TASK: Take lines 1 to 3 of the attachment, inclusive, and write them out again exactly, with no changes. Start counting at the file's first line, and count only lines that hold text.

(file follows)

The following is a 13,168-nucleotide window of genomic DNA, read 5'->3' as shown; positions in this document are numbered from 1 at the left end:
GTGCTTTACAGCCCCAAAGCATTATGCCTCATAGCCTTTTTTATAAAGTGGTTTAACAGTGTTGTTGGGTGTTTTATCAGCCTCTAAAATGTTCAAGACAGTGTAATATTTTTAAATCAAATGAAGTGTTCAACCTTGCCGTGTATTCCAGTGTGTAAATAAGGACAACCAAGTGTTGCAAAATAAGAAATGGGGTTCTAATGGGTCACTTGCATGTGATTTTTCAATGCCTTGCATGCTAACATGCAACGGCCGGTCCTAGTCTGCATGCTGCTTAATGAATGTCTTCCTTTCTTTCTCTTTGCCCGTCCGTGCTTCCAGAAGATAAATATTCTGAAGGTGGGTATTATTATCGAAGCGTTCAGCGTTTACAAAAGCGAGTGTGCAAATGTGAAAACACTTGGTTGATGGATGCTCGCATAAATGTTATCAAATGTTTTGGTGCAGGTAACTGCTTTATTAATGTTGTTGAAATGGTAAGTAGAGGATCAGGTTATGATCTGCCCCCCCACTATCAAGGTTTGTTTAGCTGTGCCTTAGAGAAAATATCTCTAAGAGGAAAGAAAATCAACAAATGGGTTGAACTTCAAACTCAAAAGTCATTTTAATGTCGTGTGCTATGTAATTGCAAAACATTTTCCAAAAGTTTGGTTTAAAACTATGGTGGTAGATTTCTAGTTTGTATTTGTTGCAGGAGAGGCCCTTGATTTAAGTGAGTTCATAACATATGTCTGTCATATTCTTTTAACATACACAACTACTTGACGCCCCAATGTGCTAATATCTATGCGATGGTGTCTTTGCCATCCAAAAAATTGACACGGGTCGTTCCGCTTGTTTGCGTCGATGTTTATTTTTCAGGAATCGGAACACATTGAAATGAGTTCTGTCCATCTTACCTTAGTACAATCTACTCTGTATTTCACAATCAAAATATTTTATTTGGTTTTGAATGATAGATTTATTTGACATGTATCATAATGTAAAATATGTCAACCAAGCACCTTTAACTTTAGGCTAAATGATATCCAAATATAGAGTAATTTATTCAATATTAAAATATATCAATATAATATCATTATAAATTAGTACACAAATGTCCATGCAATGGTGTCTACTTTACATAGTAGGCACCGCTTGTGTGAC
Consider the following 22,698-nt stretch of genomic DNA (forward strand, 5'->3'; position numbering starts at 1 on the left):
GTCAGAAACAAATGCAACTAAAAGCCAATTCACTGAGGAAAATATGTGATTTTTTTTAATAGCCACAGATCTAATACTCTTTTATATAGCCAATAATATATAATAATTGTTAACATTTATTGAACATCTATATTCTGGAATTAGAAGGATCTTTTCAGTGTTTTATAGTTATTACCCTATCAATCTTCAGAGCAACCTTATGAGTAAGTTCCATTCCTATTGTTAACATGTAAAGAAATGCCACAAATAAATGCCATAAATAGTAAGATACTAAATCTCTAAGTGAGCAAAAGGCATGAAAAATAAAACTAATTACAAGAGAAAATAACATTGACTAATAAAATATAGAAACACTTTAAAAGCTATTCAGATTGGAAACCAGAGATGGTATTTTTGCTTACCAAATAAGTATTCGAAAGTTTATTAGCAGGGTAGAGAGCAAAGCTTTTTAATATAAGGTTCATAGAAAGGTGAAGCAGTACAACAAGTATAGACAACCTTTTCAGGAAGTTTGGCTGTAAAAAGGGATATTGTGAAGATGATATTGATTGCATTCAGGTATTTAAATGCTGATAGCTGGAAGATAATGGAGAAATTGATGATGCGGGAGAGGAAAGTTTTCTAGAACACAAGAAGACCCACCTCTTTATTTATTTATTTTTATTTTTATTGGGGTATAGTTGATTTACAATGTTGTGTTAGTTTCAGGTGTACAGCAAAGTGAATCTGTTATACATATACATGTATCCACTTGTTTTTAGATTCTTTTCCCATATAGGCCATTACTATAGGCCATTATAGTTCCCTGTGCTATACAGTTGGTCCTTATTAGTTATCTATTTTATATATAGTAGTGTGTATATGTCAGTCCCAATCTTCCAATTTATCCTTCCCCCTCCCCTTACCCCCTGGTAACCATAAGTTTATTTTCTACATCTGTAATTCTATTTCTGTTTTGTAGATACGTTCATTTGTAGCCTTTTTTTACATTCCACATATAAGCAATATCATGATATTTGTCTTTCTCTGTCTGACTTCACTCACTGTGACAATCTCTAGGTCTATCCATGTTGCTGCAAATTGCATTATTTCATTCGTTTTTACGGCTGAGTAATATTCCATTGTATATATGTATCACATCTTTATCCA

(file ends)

The following is a 13,168-nucleotide window of genomic DNA, read 5'->3' as shown; positions in this document are numbered from 1 at the left end:
GTGCTTTACAGCCCCAAAGCATTATGCCTCATAGCCTTTTTTATAAAGTGGTTTAACAGTGTTGTTGGGTGTTTTATCAGCCTCTAAAATGTTCAAGACAGTGTAATATTTTTAAATCAAATGAAGTGTTCAACCTTGCCGTGTATTCCAGTGTGTAAATAAGGACAACCAAGTGTTGCAAAATAAGAAATGGGGTTCTAATGGGTCACTTGCATGTGATTTTTCAATGCCTTGCATGCTAACATGCAACGGCCGGTCCTAGTCTGCATGCTGCTTAATGAATGTCTTCCTTTCTTTCTCTTTGCCCGTCCGTGCTTCCAGAAGATAAATATTCTGAAGGTGGGTATTATTATCGAAGCGTTCAGCGTTTACAAAAGCGAGTGTGCAAATGTGAAAACACTTGGTTGATGGATGCTCGCATAAATGTTATCAAATGTTTTGGTGCAGGTAACTGCTTTATTAATGTTGTTGAAATGGTAAGTAGAGGATCAGGTTATGATCTGCCCCCCCACTATCAAGGTTTGTTTAGCTGTGCCTTAGAGAAAATATCTCTAAGAGGAAAGAAAATCAACAAATGGGTTGAACTTCAAACTCAAAAGTCATTTTAATGTCGTGTGCTATGTAATTGCAAAACATTTTCCAAAAGTTTGGTTTAAAACTATGGTGGTAGATTTCTAGTTTGTATTTGTTGCAGGAGAGGCCCTTGATTTAAGTGAGTTCATAACATATGTCTGTCATATTCTTTTAACATACACAACTACTTGACGCCCCAATGTGCTAATATCTATGCGATGGTGTCTTTGCCATCCAAAAAATTGACACGGGTCGTTCCGCTTGTTTGCGTCGATGTTTATTTTTCAGGAATCGGAACACATTGAAATGAGTTCTGTCCATCTTACCTTAGTACAATCTACTCTGTATTTCACAATCAAAATATTTTATTTGGTTTTGAATGATAGATTTATTTGACATGTATCATAATGTAAAATATGTCAACCAAGCACCTTTAACTTTAGGCTAAATGATATCCAAATATAGAGTAATTTATTCAATATTAAAATATATCAATATAATATCATTATAAATTAGTACACAAATGTCCATGCAATGGTGTCTACTTTACATAGTAGGCACCGCTTGTGTGAC
Consider the following 22,698-nt stretch of genomic DNA (forward strand, 5'->3'; position numbering starts at 1 on the left):